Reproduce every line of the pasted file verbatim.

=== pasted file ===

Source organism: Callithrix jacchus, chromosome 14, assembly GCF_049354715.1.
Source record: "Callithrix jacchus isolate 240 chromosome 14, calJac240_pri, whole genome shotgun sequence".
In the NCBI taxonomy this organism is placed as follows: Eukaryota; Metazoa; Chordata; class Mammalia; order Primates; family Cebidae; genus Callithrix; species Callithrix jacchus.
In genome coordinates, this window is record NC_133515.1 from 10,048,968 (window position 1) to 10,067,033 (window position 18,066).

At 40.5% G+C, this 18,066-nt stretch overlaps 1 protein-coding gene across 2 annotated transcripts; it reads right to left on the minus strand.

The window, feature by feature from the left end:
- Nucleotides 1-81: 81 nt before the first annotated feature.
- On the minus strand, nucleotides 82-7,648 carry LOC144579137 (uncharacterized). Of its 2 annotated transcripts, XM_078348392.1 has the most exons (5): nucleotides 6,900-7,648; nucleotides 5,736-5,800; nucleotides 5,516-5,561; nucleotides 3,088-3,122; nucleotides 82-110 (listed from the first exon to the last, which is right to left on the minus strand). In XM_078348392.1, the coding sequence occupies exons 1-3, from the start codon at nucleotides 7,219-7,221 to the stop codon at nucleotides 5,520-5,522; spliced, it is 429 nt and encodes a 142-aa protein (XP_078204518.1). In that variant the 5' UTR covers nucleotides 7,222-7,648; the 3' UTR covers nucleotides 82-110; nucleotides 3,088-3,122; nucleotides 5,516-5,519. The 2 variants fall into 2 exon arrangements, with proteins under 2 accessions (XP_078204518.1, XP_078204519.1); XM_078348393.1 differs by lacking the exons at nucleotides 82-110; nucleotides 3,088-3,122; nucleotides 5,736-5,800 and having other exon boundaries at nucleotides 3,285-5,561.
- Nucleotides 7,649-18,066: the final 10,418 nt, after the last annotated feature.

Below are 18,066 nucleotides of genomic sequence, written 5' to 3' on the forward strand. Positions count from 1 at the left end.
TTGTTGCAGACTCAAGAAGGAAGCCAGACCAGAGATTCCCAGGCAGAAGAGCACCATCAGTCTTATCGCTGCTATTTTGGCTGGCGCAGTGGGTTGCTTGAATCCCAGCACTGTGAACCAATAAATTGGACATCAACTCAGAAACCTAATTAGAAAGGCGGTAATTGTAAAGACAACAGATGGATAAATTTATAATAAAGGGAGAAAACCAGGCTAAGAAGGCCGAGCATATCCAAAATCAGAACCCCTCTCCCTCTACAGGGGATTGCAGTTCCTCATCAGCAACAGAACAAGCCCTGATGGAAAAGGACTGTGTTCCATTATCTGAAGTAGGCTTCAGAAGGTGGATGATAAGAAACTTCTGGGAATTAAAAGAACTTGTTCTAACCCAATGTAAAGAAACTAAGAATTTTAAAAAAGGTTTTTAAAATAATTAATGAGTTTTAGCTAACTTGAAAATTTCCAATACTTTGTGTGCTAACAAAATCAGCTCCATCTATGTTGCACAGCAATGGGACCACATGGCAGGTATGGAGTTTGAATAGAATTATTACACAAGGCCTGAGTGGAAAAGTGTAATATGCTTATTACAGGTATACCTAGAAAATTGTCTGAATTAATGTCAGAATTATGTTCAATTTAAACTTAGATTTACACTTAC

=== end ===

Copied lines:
Source organism: Callithrix jacchus, chromosome 14, assembly GCF_049354715.1.
Source record: "Callithrix jacchus isolate 240 chromosome 14, calJac240_pri, whole genome shotgun sequence".
In the NCBI taxonomy this organism is placed as follows: Eukaryota; Metazoa; Chordata; class Mammalia; order Primates; family Cebidae; genus Callithrix; species Callithrix jacchus.
In genome coordinates, this window is record NC_133515.1 from 10,048,968 (window position 1) to 10,067,033 (window position 18,066).

At 40.5% G+C, this 18,066-nt stretch overlaps 1 protein-coding gene across 2 annotated transcripts; it reads right to left on the minus strand.

The window, feature by feature from the left end:
- Nucleotides 1-81: 81 nt before the first annotated feature.
- On the minus strand, nucleotides 82-7,648 carry LOC144579137 (uncharacterized). Of its 2 annotated transcripts, XM_078348392.1 has the most exons (5): nucleotides 6,900-7,648; nucleotides 5,736-5,800; nucleotides 5,516-5,561; nucleotides 3,088-3,122; nucleotides 82-110 (listed from the first exon to the last, which is right to left on the minus strand). In XM_078348392.1, the coding sequence occupies exons 1-3, from the start codon at nucleotides 7,219-7,221 to the stop codon at nucleotides 5,520-5,522; spliced, it is 429 nt and encodes a 142-aa protein (XP_078204518.1). In that variant the 5' UTR covers nucleotides 7,222-7,648; the 3' UTR covers nucleotides 82-110; nucleotides 3,088-3,122; nucleotides 5,516-5,519. The 2 variants fall into 2 exon arrangements, with proteins under 2 accessions (XP_078204518.1, XP_078204519.1); XM_078348393.1 differs by lacking the exons at nucleotides 82-110; nucleotides 3,088-3,122; nucleotides 5,736-5,800 and having other exon boundaries at nucleotides 3,285-5,561.
- Nucleotides 7,649-18,066: the final 10,418 nt, after the last annotated feature.

Below are 18,066 nucleotides of genomic sequence, written 5' to 3' on the forward strand. Positions count from 1 at the left end.
TTGTTGCAGACTCAAGAAGGAAGCCAGACCAGAGATTCCCAGGCAGAAGAGCACCATCAGTCTTATCGCTGCTATTTTGGCTGGCGCAGTGGGTTGCTTGAATCCCAGCACTGTGAACCAATAAATTGGACATCAACTCAGAAACCTAATTAGAAAGGCGGTAATTGTAAAGACAACAGATGGATAAATTTATAATAAAGGGAGAAAACCAGGCTAAGAAGGCCGAGCATATCCAAAATCAGAACCCCTCTCCCTCTACAGGGGATTGCAGTTCCTCATCAGCAACAGAACAAGCCCTGATGGAAAAGGACTGTGTTCCATTATCTGAAGTAGGCTTCAGAAGGTGGATGATAAGAAACTTCTGGGAATTAAAAGAACTTGTTCTAACCCAATGTAAAGAAACTAAGAATTTTAAAAAAGGTTTTTAAAATAATTAATGAGTTTTAGCTAACTTGAAAATTTCCAATACTTTGTGTGCTAACAAAATCAGCTCCATCTATGTTGCACAGCAATGGGACCACATGGCAGGTATGGAGTTTGAATAGAATTATTACACAAGGCCTGAGTGGAAAAGTGTAATATGCTTATTACAGGTATACCTAGAAAATTGTCTGAATTAATGTCAGAATTATGTTCAATTTAAACTTAGATTTACACTTAC